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Dolly Sods Wilderness

The Dolly Sods Wilderness, or simply Dolly Sods, is a U.S. Wilderness Area in the Allegheny Mountains of eastern West Virginia, USA. It is part of the Monongahela National Forest.

The extensive high areas in Dolly Sods and Flatrock-Roaring Plains were once mostly covered by dense, ancient Red Spruce and hemlock forest. The trees were 60 to 90 feet (27 m) tall (18-27 m) and some measured at least 12 feet (370 cm) in diameter. In terms of size and quality, experts believe that the greatest stand of red spruce trees in the world was found here along the upper Red Creek.

Railroad logging made the spruce and hemlocks accessible in the late 1880s and the huge trees were cut down. Shay locomotives climbed the mountain and logging camps sprang up throughout Dolly Sods, clearing away the virgin forest to provide lumber to sustain America's pre-war construction boom. Centuries of accumulated needles from the massive trees had created a blanket of humus (soil) seven to nine feet deep. The humus dried up when the protective tree cover was removed. Sparks from railroad locomotives, saw mills and logger's warming fires easily ignited this humus layer and the extensive slash (wood too small to be marketable, such as branches and tree crowns) left behind by loggers. Fires repeatedly ravaged the area in the 1910s, scorching everything right down to the underlying rocks. The destruction was extraordinary. The complete clearcut of this ecologically fragile area, followed by extensive wildfires and overgrazing, as well as the ecological stresses of the elevation, have prevented quick regeneration of the forest.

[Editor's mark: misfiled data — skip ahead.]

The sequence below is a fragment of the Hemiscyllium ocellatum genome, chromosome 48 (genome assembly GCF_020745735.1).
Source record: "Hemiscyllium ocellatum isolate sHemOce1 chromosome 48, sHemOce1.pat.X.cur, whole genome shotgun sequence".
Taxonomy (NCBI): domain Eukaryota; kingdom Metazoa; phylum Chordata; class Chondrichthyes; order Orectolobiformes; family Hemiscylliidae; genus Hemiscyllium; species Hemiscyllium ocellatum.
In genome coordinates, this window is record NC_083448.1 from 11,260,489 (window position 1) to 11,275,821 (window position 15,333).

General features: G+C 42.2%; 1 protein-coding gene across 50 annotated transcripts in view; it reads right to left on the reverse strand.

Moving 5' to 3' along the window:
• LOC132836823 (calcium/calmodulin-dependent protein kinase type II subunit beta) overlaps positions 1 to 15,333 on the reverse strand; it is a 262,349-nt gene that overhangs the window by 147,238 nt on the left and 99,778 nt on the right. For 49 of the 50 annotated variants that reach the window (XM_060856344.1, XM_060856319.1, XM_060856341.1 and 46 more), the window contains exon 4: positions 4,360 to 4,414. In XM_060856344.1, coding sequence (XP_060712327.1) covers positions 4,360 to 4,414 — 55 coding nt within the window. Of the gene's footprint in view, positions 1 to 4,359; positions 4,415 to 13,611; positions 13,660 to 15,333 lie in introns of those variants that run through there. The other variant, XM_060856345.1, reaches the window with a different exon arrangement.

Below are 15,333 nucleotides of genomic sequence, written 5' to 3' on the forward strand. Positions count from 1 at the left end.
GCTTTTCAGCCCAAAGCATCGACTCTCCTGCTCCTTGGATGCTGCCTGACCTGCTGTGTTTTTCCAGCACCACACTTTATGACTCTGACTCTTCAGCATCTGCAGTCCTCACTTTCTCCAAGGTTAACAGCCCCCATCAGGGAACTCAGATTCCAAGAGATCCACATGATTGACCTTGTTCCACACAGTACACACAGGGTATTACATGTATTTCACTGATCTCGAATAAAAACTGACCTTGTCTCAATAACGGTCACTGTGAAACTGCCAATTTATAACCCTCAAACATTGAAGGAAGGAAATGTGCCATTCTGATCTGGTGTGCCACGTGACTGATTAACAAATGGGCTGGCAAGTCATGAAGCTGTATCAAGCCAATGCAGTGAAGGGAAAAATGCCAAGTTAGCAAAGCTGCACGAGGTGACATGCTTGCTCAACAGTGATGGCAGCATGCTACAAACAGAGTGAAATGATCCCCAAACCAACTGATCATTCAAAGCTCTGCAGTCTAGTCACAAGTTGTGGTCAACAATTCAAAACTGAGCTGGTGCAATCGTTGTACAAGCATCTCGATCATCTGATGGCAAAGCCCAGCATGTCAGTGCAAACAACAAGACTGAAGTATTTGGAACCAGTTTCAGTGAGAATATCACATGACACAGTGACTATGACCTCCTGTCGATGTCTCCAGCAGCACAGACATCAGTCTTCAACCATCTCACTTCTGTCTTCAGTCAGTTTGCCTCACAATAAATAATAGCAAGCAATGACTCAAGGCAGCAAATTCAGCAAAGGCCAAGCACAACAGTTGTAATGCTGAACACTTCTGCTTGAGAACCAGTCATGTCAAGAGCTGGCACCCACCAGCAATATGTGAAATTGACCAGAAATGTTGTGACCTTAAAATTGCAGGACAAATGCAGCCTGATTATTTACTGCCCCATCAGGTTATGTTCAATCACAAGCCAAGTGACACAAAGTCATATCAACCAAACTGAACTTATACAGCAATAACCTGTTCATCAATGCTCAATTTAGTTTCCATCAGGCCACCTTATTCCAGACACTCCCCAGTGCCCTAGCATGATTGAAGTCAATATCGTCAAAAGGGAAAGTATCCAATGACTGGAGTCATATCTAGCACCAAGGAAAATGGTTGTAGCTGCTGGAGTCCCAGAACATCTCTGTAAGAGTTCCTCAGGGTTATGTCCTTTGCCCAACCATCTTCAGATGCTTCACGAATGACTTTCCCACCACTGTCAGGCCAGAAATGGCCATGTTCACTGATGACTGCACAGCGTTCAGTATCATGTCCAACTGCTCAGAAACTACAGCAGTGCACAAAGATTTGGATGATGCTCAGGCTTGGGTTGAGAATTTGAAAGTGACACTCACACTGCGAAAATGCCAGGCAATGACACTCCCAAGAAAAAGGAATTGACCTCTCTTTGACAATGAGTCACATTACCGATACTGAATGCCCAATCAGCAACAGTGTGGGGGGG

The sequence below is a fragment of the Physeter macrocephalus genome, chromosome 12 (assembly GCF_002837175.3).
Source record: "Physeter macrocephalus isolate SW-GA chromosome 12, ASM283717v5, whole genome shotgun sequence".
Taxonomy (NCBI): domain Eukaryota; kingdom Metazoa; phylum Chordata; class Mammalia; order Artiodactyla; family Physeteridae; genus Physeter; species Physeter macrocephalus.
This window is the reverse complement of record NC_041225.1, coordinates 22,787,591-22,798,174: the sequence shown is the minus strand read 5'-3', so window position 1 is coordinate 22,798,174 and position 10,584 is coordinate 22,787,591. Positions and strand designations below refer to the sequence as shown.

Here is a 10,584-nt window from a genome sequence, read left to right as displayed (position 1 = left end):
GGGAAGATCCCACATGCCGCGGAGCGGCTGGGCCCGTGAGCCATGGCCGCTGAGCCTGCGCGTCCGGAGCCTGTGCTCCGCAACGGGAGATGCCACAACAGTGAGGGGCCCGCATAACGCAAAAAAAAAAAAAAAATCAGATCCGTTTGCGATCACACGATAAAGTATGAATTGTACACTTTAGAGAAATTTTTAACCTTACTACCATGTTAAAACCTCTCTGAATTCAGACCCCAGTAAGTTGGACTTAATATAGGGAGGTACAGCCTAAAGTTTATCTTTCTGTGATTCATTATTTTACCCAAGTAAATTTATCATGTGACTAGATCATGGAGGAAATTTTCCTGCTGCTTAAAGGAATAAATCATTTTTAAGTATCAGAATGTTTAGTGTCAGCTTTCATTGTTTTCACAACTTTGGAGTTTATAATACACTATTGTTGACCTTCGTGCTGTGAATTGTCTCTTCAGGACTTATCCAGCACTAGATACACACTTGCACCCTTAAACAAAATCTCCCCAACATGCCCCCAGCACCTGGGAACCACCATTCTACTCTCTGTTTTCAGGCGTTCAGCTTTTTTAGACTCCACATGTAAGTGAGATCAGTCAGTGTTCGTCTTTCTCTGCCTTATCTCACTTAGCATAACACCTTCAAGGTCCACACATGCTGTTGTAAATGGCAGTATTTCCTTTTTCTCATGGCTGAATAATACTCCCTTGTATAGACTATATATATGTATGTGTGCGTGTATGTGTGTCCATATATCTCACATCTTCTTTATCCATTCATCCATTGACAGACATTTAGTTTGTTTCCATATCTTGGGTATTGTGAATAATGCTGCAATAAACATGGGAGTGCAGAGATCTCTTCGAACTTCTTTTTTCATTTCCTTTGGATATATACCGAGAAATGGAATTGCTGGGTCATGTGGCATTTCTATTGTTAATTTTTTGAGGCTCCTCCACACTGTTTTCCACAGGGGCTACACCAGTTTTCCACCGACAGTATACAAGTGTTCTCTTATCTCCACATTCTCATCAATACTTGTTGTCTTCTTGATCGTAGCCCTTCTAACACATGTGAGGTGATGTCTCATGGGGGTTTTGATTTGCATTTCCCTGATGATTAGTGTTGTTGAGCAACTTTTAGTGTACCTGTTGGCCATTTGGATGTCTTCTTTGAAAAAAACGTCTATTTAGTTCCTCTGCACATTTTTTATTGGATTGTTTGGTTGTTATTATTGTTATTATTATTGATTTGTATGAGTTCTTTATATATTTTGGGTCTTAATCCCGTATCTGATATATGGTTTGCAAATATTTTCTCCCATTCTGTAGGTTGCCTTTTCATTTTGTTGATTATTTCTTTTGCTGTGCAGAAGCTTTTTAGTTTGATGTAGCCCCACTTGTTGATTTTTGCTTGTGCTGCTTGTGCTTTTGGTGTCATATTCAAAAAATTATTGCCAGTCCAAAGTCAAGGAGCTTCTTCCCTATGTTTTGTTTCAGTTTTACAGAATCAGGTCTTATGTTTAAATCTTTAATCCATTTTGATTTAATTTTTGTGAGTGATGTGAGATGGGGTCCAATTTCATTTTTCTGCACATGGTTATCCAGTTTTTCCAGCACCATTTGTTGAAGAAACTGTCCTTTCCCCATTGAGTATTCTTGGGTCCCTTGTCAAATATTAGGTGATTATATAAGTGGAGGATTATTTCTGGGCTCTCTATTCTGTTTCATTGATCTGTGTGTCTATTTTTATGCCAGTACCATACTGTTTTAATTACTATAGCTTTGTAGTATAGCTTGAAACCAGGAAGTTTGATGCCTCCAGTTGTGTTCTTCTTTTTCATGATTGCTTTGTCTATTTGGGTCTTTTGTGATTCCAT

The largest recorded tree ever cut in West Virginia was a white oak, harvested in this region. Nearly as large as a Giant Sequoia, it was probably well over 1,000 years old and measured 13 feet (4 m) in diameter at a height of 16 feet (5 m), and 10 feet (3 m) in diameter 31 feet above the base. We will probably never know how large the biggest trees in West Virginia were because the cuttings were not documented.

The name Dolly Sods derives from the family name Dahle, a German family who homestead the logged areas, clearing and farming them. Burning the logged areas produced good grass cover for grazing sheep, and these open fields were known as "sods." Locals changed the spelling to "Dolly" and thus the area became known as the Dolly Sods. Repeated burning killed the grass and left only bracken fern, which was useless as cattle fodder. The Dahle family eventually moved on, leaving behind only the Americanized version of their name. The "Sods" became the boggy areas we see today due to abundant precipitation, including an average of 100 inches of snow each winter.

With altitude ranging from 4,000 feet to 4,770 feet, Dolly Sods is on a ridge crest that forms part of America's Eastern Continental Divide and is the highest plateau of its type east of the Mississippi River.


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All Images J.Board
t1%2f34%2f375734%2f4%2f104324234.D55a1tzj.jpg Cold Sunrise
Cold Sunrise
Cold Sunrise (HDR)
Cold Sunrise (HDR)
t1%2f34%2f375734%2f4%2f104313021.hQktOqZ8.jpg
Bog Vegetation
Bog Vegetation
Autumn View
Autumn View
Autumn View (HDR)
Autumn View (HDR)
Autumn's Palette
Autumn's Palette
Weathered Limestone #1
Weathered Limestone #1
Delicate Bog Vegetation (detail)
Delicate Bog Vegetation (detail)
Windblown Red Spruce and Huckleberry Bushes
Windblown Red Spruce and Huckleberry Bushes
Weathered Limestone #2
Weathered Limestone #2
Red Heath & Gray Limestone
Red Heath & Gray Limestone
Sunrise Over Mountains
Sunrise Over Mountains
Weathered Limestone #3
Weathered Limestone #3
Sunrise
Sunrise
Lone Red Spruce at Dusk
Lone Red Spruce at Dusk
Lone Red Spruce at Dusk (HDR)
Lone Red Spruce at Dusk (HDR)
Dawn
Dawn
Sunrise Over Autumn Mountainside
Sunrise Over Autumn Mountainside
Sunrise Breaking over Autumn Colors
Sunrise Breaking over Autumn Colors